Wordsworth's landscapes

Posted by jorgeg on January 26, 2014 at 2:25 PM


      Following previous posts on Landscapes in Literature, here is a literary gem taken from William Wordsworth's book A Complete Guide to the Lakes (Hudson and Nicholson, Kendal, 1842. The Lakes in question are, of course, those of the Lake District region of northern England.


   The excerpt below, besides being remarkable for its prose style, can teach us a thing or two about landscape appreciation. It's theme is the "ungracious depreciation" by comparison, an obstacle which often stands on the way to appreciation of certain landscapes.

         From page V: 



                              Nothing is more injurious to genuine feeling than the practice of hastily and ungraciously depreciating the face of one country by comparing it with that of another. True it is,  Qui bene distinguit bene docet yet festidiousness is a wretched travelling companion ; and the best guide to which, in matters of taste we can entrust ourselves, is a disposition to be pleased. For example, if a traveller be among the Alps, let him surrender up his mind to the fury of the gigantic torrents and take delight in the contemplation of their almost irresistible violence, without complaining of the monotony of their foaming course, or being disgusted with the muddiness of the water — apparent even where it is violently agitated. In Cumberland and Westmorland, let not the comparative weakness of the streams prevent him from sympathising with such impetuosity as they possess; and, making the most of the present objects, let him, as he justly may do, observe with admiration the unrivalled brilliancy of the water, and that variety of motion, mood and character, that arises out of the want of those resources by which the power of the streams in the Alps is supported. — Again, with respect to the mountains: though these are comparatively of diminutive size, though there is little of perpetual snow, and no voice of summer avalanches is heard among them; and though traces left by the ravage of the elements are here comparatively rare and unimpressive, yet out of this very deficiency proceeds a sense of stability and permanence that is, to many minds, more grateful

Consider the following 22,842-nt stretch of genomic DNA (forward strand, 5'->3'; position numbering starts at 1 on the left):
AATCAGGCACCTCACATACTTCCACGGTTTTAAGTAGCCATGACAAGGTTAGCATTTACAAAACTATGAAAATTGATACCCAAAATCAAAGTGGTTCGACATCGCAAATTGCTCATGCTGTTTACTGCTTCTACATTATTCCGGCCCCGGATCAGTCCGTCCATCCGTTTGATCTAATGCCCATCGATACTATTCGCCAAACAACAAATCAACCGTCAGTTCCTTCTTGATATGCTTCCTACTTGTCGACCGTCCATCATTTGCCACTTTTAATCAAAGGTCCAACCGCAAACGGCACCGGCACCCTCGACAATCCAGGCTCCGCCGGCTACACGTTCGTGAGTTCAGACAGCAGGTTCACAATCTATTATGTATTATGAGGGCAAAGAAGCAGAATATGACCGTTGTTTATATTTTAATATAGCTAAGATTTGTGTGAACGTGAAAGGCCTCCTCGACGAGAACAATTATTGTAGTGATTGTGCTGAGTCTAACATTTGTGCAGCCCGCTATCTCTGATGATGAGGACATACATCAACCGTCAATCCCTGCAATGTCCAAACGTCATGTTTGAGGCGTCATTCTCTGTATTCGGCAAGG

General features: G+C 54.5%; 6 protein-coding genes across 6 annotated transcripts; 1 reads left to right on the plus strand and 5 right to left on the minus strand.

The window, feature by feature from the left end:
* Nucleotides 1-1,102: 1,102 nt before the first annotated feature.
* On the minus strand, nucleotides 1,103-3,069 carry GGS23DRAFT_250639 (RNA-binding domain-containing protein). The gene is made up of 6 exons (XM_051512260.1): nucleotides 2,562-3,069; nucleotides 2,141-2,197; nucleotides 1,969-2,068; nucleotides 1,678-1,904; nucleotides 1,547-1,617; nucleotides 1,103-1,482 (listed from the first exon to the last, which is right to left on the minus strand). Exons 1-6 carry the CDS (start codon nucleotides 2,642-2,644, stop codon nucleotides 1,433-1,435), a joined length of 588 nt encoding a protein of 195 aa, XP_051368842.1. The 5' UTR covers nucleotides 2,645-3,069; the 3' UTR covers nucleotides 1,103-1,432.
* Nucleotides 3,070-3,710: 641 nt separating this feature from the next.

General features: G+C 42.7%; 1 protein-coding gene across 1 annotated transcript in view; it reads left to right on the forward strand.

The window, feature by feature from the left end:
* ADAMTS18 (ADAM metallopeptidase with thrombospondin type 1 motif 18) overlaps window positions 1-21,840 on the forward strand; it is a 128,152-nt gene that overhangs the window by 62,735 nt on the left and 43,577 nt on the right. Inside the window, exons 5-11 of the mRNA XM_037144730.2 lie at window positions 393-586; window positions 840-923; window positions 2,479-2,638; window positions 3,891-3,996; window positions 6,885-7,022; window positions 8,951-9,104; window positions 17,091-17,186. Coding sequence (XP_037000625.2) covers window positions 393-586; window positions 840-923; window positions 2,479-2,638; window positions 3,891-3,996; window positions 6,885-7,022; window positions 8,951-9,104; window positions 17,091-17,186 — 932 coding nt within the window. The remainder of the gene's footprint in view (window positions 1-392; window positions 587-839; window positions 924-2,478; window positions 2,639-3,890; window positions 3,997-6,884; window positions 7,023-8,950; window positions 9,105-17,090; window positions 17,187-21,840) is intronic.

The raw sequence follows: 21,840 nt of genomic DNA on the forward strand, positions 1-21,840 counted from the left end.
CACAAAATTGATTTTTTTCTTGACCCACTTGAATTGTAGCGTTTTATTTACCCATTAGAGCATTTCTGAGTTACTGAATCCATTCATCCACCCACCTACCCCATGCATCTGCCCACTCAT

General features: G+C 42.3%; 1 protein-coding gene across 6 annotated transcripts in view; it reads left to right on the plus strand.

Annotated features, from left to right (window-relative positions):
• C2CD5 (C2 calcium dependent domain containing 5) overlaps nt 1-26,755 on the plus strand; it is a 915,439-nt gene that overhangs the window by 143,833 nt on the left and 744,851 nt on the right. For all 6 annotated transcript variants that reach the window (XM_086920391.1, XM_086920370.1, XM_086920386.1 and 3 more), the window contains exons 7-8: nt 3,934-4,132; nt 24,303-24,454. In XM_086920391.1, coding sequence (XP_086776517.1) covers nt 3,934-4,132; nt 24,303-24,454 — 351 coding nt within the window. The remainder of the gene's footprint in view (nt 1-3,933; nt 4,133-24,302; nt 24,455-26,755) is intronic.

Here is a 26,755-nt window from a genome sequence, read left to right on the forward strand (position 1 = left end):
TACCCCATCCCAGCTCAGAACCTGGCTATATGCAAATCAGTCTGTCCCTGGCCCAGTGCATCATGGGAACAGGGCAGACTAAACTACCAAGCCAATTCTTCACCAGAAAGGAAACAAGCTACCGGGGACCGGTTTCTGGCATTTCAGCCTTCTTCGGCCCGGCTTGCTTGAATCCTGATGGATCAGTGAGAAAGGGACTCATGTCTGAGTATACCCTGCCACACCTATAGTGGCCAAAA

While the coarse rushes through the sweeping breeze 

                               Sigh forth their ancient melodie












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